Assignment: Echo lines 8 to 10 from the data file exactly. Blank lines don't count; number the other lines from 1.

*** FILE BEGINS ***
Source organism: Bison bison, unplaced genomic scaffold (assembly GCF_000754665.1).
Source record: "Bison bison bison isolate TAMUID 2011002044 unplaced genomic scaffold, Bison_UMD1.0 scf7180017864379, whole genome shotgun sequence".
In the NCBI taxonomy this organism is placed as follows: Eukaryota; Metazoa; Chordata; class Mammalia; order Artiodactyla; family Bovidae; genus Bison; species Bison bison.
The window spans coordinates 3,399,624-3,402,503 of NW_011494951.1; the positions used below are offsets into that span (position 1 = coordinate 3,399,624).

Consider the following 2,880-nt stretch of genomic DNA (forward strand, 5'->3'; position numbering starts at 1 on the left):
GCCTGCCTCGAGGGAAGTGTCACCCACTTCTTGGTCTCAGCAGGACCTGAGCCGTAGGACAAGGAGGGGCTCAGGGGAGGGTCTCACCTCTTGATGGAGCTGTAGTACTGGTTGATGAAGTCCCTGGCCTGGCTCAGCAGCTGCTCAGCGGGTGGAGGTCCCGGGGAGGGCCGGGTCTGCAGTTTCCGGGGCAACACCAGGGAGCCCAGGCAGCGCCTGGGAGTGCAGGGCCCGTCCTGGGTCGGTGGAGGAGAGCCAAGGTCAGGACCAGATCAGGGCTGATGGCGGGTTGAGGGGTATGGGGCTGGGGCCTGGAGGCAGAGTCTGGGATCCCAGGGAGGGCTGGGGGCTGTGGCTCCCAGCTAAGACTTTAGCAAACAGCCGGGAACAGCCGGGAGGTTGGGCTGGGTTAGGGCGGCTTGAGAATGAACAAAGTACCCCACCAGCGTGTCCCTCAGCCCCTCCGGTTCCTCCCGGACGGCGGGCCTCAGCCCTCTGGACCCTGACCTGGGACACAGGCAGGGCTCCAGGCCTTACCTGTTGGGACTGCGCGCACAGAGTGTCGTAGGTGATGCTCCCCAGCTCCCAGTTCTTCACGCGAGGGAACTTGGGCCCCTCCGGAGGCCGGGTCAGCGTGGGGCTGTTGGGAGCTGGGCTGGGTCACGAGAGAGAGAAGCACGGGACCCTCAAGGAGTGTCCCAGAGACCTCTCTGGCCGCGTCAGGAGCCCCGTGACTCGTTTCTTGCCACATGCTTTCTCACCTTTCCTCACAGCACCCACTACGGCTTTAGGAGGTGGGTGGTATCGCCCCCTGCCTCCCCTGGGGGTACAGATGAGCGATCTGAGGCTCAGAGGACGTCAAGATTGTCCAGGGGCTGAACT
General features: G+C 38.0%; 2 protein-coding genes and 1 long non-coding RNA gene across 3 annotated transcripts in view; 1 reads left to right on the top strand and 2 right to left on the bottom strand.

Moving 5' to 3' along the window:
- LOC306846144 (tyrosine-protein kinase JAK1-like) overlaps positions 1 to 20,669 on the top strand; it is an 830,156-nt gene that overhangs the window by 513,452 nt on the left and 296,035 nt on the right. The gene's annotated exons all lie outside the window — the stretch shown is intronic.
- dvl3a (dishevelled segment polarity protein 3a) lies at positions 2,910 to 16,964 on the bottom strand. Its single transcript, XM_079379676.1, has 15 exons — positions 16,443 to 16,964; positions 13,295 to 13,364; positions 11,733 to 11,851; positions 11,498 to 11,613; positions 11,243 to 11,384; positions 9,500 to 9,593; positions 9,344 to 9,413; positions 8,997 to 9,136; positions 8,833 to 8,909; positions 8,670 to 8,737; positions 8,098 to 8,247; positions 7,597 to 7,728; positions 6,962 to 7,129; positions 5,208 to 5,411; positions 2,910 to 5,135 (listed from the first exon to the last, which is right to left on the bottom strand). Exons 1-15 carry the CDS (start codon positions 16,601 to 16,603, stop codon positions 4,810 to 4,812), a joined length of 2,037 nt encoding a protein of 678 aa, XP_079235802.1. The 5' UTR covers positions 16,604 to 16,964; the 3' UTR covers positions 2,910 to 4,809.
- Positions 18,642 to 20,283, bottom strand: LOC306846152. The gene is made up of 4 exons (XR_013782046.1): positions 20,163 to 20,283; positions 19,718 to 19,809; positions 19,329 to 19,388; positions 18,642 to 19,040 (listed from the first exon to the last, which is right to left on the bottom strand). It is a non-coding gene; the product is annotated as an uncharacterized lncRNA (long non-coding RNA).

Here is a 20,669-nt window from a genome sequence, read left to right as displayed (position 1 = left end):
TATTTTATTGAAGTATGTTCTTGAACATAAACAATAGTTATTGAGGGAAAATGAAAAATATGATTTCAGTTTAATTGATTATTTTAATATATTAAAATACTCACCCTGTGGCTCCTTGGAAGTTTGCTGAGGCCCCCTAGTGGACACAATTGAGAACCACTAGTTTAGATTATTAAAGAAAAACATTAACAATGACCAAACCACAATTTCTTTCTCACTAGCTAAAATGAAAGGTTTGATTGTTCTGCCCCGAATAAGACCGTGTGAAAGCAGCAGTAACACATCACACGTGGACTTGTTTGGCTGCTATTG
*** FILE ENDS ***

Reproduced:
Moving 5' to 3' along the window:
- LOC306846144 (tyrosine-protein kinase JAK1-like) overlaps positions 1 to 20,669 on the top strand; it is an 830,156-nt gene that overhangs the window by 513,452 nt on the left and 296,035 nt on the right. The gene's annotated exons all lie outside the window — the stretch shown is intronic.
- dvl3a (dishevelled segment polarity protein 3a) lies at positions 2,910 to 16,964 on the bottom strand. Its single transcript, XM_079379676.1, has 15 exons — positions 16,443 to 16,964; positions 13,295 to 13,364; positions 11,733 to 11,851; positions 11,498 to 11,613; positions 11,243 to 11,384; positions 9,500 to 9,593; positions 9,344 to 9,413; positions 8,997 to 9,136; positions 8,833 to 8,909; positions 8,670 to 8,737; positions 8,098 to 8,247; positions 7,597 to 7,728; positions 6,962 to 7,129; positions 5,208 to 5,411; positions 2,910 to 5,135 (listed from the first exon to the last, which is right to left on the bottom strand). Exons 1-15 carry the CDS (start codon positions 16,601 to 16,603, stop codon positions 4,810 to 4,812), a joined length of 2,037 nt encoding a protein of 678 aa, XP_079235802.1. The 5' UTR covers positions 16,604 to 16,964; the 3' UTR covers positions 2,910 to 4,809.